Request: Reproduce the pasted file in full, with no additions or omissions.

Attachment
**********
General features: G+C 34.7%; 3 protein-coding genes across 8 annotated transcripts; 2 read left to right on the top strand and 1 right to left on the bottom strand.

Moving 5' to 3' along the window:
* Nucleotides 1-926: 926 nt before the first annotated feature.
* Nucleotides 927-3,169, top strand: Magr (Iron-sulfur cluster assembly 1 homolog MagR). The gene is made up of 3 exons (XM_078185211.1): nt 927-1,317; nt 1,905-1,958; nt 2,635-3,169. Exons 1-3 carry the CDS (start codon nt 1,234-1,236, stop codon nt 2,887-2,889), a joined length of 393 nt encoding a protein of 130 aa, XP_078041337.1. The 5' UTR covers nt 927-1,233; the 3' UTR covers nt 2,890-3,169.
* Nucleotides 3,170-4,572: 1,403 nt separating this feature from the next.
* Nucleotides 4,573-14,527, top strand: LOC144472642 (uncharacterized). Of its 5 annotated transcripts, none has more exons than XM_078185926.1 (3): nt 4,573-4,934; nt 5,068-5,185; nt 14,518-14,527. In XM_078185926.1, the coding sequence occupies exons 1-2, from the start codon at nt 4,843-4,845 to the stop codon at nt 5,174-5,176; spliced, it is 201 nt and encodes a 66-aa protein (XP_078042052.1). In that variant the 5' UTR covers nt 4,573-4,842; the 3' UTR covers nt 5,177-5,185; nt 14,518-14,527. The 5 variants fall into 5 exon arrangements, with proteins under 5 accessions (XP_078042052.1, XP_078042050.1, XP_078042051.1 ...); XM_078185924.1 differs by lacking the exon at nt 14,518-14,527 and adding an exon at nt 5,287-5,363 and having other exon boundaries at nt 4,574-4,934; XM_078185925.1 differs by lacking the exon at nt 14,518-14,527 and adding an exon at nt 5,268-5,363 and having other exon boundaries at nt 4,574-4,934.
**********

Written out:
General features: G+C 34.7%; 3 protein-coding genes across 8 annotated transcripts; 2 read left to right on the top strand and 1 right to left on the bottom strand.

Moving 5' to 3' along the window:
* Nucleotides 1-926: 926 nt before the first annotated feature.
* Nucleotides 927-3,169, top strand: Magr (Iron-sulfur cluster assembly 1 homolog MagR). The gene is made up of 3 exons (XM_078185211.1): nt 927-1,317; nt 1,905-1,958; nt 2,635-3,169. Exons 1-3 carry the CDS (start codon nt 1,234-1,236, stop codon nt 2,887-2,889), a joined length of 393 nt encoding a protein of 130 aa, XP_078041337.1. The 5' UTR covers nt 927-1,233; the 3' UTR covers nt 2,890-3,169.
* Nucleotides 3,170-4,572: 1,403 nt separating this feature from the next.
* Nucleotides 4,573-14,527, top strand: LOC144472642 (uncharacterized). Of its 5 annotated transcripts, none has more exons than XM_078185926.1 (3): nt 4,573-4,934; nt 5,068-5,185; nt 14,518-14,527. In XM_078185926.1, the coding sequence occupies exons 1-2, from the start codon at nt 4,843-4,845 to the stop codon at nt 5,174-5,176; spliced, it is 201 nt and encodes a 66-aa protein (XP_078042052.1). In that variant the 5' UTR covers nt 4,573-4,842; the 3' UTR covers nt 5,177-5,185; nt 14,518-14,527. The 5 variants fall into 5 exon arrangements, with proteins under 5 accessions (XP_078042052.1, XP_078042050.1, XP_078042051.1 ...); XM_078185924.1 differs by lacking the exon at nt 14,518-14,527 and adding an exon at nt 5,287-5,363 and having other exon boundaries at nt 4,574-4,934; XM_078185925.1 differs by lacking the exon at nt 14,518-14,527 and adding an exon at nt 5,268-5,363 and having other exon boundaries at nt 4,574-4,934.